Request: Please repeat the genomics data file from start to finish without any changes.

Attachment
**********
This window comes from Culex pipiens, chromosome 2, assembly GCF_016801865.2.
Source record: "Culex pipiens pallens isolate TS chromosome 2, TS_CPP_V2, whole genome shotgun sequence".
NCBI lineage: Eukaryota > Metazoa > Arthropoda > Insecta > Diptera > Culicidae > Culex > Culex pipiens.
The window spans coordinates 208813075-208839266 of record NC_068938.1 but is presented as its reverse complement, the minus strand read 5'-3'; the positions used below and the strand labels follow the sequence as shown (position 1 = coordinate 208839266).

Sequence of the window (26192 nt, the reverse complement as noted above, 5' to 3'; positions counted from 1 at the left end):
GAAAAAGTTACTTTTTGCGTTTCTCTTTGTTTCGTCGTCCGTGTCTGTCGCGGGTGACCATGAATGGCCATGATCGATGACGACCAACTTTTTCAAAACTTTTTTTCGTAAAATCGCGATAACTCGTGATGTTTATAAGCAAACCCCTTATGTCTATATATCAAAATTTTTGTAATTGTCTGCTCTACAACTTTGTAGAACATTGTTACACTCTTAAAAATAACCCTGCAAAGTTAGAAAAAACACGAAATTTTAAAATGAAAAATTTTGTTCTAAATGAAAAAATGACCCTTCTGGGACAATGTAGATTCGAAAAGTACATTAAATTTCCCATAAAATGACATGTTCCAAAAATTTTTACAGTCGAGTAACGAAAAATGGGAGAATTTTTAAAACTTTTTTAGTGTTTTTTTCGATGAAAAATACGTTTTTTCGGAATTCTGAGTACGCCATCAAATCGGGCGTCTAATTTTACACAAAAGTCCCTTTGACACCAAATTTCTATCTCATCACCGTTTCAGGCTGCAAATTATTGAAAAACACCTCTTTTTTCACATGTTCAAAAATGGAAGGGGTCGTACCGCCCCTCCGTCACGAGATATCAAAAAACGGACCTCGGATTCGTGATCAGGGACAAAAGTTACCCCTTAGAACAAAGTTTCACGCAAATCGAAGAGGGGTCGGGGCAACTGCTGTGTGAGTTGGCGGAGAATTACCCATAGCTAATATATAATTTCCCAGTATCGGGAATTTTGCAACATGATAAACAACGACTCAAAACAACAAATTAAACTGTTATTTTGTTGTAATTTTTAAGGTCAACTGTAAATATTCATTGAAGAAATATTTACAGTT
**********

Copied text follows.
This window comes from Culex pipiens, chromosome 2, assembly GCF_016801865.2.
Source record: "Culex pipiens pallens isolate TS chromosome 2, TS_CPP_V2, whole genome shotgun sequence".
NCBI lineage: Eukaryota > Metazoa > Arthropoda > Insecta > Diptera > Culicidae > Culex > Culex pipiens.
The window spans coordinates 208813075-208839266 of record NC_068938.1 but is presented as its reverse complement, the minus strand read 5'-3'; the positions used below and the strand labels follow the sequence as shown (position 1 = coordinate 208839266).

Sequence of the window (26192 nt, the reverse complement as noted above, 5' to 3'; positions counted from 1 at the left end):
GAAAAAGTTACTTTTTGCGTTTCTCTTTGTTTCGTCGTCCGTGTCTGTCGCGGGTGACCATGAATGGCCATGATCGATGACGACCAACTTTTTCAAAACTTTTTTTCGTAAAATCGCGATAACTCGTGATGTTTATAAGCAAACCCCTTATGTCTATATATCAAAATTTTTGTAATTGTCTGCTCTACAACTTTGTAGAACATTGTTACACTCTTAAAAATAACCCTGCAAAGTTAGAAAAAACACGAAATTTTAAAATGAAAAATTTTGTTCTAAATGAAAAAATGACCCTTCTGGGACAATGTAGATTCGAAAAGTACATTAAATTTCCCATAAAATGACATGTTCCAAAAATTTTTACAGTCGAGTAACGAAAAATGGGAGAATTTTTAAAACTTTTTTAGTGTTTTTTTCGATGAAAAATACGTTTTTTCGGAATTCTGAGTACGCCATCAAATCGGGCGTCTAATTTTACACAAAAGTCCCTTTGACACCAAATTTCTATCTCATCACCGTTTCAGGCTGCAAATTATTGAAAAACACCTCTTTTTTCACATGTTCAAAAATGGAAGGGGTCGTACCGCCCCTCCGTCACGAGATATCAAAAAACGGACCTCGGATTCGTGATCAGGGACAAAAGTTACCCCTTAGAACAAAGTTTCACGCAAATCGAAGAGGGGTCGGGGCAACTGCTGTGTGAGTTGGCGGAGAATTACCCATAGCTAATATATAATTTCCCAGTATCGGGAATTTTGCAACATGATAAACAACGACTCAAAACAACAAATTAAACTGTTATTTTGTTGTAATTTTTAAGGTCAACTGTAAATATTCATTGAAGAAATATTTACAGTT